ACC Basketball: Duke 76, Georgetown 67: Devils secure emotional win
By Bret Strelow
DURHAM ó Gerald Henderson shoved a smiling Jon Scheyer in the chest several feet away from coach Mike Krzyzewski, who enthusiastically slapped hands with Kyle Singler.
The final minute of third-ranked Duke’s 76-67 home victory against 13th-ranked Georgetown allowed for a wide-spread expression of emotion that continued in the hallway outside the Blue Devils’ locker room.
Debbie Savarino, Krzyzewski’s oldest daughter, hugged assistant coach Nate James and congratulated associate head coach Chris Collins.
“That was a big win,” Savarino told Collins. “That was a Final Four win.”
Henderson scored 23 points and Singler put together a 15-point, 16-rebound performance for Duke (16-1) in a matchup of major conference powers. DaJuan Summers had 21 points to lead the Hoyas, a representative of the rough-and-tumble Big East.
Krzyzewski repeatedly voiced his opinion that the ACC is the nation’s best league during the week leading up to Saturday’s game, which featured a controversial technical foul on Georgetown freshman and former Duke target Greg Monroe.
“I went on the Obama campaign for the ACC yesterday, and I’m back to just being the Duke coach now,” Krzyzewski said. “They’re an elite team, and we’re an elite team. They’re in an elite league, and we’re in an elite league.”
Duke’s 17-2 run in the last eight minutes of the first half was one of many momentum swings in the chippy contest.
The Blue Devils, who led 40-29 at the break, pushed their advantage to 15 points before Georgetown (12-4) answered with a 13-2 run.
One free throw from Summers cut Duke’s edge to 46-42, and Henry Sims was called for a foul as Singler collected a defensive rebound at the end of the Hoyas’ next possession.
Georgetown coach John Thompson III had a lengthy discussion with official John Cahill and later said Cahill warned him that the Hoyas were at risk for a technical foul if one of their assistants kept standing up.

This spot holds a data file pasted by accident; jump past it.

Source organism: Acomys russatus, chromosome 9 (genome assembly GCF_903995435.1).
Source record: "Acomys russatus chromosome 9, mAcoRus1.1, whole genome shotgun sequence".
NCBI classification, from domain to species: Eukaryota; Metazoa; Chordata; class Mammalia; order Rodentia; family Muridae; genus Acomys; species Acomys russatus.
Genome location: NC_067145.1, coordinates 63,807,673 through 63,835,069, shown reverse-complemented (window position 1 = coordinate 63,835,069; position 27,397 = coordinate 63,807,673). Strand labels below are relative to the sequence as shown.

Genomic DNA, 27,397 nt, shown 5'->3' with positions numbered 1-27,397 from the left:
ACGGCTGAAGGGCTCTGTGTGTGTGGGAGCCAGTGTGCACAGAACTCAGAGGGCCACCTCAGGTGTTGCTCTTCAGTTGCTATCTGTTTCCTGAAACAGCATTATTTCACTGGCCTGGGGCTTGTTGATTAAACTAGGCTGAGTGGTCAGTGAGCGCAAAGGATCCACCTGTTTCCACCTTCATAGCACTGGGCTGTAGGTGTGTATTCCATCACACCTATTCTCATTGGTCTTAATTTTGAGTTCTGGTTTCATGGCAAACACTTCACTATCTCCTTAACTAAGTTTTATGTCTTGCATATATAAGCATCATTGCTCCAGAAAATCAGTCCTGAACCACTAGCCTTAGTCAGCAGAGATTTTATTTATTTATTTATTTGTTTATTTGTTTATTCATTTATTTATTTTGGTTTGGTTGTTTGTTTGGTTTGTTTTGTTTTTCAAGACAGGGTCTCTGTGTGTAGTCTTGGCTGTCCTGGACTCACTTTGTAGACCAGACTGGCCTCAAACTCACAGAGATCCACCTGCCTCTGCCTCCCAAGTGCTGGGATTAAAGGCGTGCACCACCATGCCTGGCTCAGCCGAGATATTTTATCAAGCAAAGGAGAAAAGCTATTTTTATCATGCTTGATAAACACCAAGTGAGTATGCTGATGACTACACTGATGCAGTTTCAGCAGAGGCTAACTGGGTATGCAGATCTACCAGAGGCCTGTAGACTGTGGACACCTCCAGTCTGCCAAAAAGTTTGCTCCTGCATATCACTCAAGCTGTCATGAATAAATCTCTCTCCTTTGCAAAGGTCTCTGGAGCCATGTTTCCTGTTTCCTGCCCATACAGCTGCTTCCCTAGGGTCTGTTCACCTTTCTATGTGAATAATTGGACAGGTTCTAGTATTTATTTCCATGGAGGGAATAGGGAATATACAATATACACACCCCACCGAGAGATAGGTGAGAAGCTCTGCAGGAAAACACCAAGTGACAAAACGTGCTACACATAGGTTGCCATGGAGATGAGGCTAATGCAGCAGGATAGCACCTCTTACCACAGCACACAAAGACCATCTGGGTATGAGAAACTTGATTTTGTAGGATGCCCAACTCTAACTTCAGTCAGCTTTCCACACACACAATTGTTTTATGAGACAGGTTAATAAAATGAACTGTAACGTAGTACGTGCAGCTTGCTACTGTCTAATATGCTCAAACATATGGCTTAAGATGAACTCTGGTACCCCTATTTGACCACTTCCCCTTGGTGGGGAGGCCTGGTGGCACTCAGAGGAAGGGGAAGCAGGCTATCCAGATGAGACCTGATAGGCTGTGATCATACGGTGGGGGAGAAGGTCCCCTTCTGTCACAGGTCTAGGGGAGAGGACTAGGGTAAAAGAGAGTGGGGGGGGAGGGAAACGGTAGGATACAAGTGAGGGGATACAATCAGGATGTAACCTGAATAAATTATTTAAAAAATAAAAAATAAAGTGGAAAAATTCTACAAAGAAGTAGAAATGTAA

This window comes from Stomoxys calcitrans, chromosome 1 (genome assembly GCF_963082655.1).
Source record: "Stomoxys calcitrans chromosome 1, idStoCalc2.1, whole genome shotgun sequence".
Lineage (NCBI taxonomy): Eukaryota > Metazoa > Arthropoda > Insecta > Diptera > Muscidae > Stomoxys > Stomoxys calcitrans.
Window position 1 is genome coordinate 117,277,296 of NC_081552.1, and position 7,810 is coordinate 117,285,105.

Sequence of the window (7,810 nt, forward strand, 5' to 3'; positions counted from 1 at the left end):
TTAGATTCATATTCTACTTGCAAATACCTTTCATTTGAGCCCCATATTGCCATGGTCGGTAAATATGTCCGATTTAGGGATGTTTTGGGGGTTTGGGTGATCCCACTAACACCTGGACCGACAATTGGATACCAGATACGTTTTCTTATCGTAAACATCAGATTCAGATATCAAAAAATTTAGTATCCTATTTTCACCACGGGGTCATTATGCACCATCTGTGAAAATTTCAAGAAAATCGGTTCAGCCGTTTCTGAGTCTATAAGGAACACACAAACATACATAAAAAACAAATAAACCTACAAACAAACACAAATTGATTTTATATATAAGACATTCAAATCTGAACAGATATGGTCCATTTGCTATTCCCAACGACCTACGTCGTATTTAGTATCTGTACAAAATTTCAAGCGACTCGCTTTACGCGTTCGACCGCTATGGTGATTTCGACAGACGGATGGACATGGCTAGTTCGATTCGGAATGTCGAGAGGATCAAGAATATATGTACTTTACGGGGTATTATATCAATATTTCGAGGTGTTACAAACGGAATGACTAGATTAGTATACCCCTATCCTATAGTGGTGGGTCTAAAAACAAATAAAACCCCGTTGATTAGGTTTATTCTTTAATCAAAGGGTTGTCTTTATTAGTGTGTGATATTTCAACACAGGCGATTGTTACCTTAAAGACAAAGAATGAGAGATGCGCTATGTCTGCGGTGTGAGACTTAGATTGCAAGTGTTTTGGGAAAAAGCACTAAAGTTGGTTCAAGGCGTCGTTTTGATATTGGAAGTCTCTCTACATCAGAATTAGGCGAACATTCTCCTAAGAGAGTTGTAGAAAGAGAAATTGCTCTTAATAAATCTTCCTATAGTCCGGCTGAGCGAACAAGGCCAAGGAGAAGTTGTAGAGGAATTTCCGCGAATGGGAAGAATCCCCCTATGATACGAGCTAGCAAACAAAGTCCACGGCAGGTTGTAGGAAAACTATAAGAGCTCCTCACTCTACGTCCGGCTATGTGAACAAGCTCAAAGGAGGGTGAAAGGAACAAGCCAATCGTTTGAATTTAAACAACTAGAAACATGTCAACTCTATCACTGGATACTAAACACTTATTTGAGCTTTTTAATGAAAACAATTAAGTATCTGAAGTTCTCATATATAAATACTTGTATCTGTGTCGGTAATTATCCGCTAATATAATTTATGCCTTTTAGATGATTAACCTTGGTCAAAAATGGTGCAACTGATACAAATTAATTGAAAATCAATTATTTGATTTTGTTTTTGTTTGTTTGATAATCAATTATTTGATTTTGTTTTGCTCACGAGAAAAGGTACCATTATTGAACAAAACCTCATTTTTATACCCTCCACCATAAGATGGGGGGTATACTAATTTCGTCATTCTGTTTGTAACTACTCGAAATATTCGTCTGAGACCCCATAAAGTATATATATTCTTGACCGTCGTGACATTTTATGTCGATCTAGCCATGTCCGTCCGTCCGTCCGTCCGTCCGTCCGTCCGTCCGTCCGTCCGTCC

Duke had begun dribbling toward the other end when Cahill jogged past Thompson and whistled a seated Monroe, who already had three fouls, for a technical. Cahill was looking up the floor, not at Georgetown’s bench, when he stopped play.
“A lot of people were saying things,” said Monroe, who looked stunned as he pointed at fans behind the team’s bench. “I don’t even believe (Cahill) was really looking at the bench, but I know I definitely didn’t say anything.”
Two free throws from Scheyer started a 15-3 run, most of which occurred with Monroe out of the lineup due to foul trouble.
The Hoyas didn’t trim their deficit to fewer than eight points until the final minute.
“The technical was a key part of the game; let’s not try to run from that,” Thompson said.
Krzyzewski called the 6-foot-11 Monroe a point guard for the way he plays in Georgetown’s offense and said the Blue Devils defended him like they were rushing a quarterback. Monroe finished with 12 points, four assists and four turnovers in 28 minutes.
Singler also picked up his fourth foul in dramatic fashion. Omar Wattad grabbed a defensive rebound after Singler missed a layup and a tip. He swung his right arm at Wattad, was called for an intentional foul and left the lineup with 9:24 remaining.
He returned with six minutes left and needed only 26 seconds to drill a 3-pointer that pushed Duke ahead by 12.
Singler, who had 14 rebounds against Georgia Tech on Wednesday, accounted for half of Duke’s 32 boards against Georgetown.
“That’s a spectacular performance,” Krzyzewski said.
The Blue Devils received an additional boost from backup point guard Greg Paulus, who contributed 10 points in 23 minutes.
He made a short jumper and a 3-pointer early in the run after Monroe’s technical.
“It was by far his best performance of the year,” Krzyzewski said. “What he showed was fight.”
He nearly started a few.
Paulus exchanged words with Summers late in the first half and bumped shoulders with Julian Vaughn during a second-half stoppage that followed a sequence in which he ripped the ball away from Summers.
Paulus sprinted toward Duke’s bench at the beginning of a timeout later in the game and brushed Jessie Sapp’s left shoulder.
“It’s just one of those things where it’s our court,” Paulus said, “and I don’t want to have anybody come in here trying to push us around.”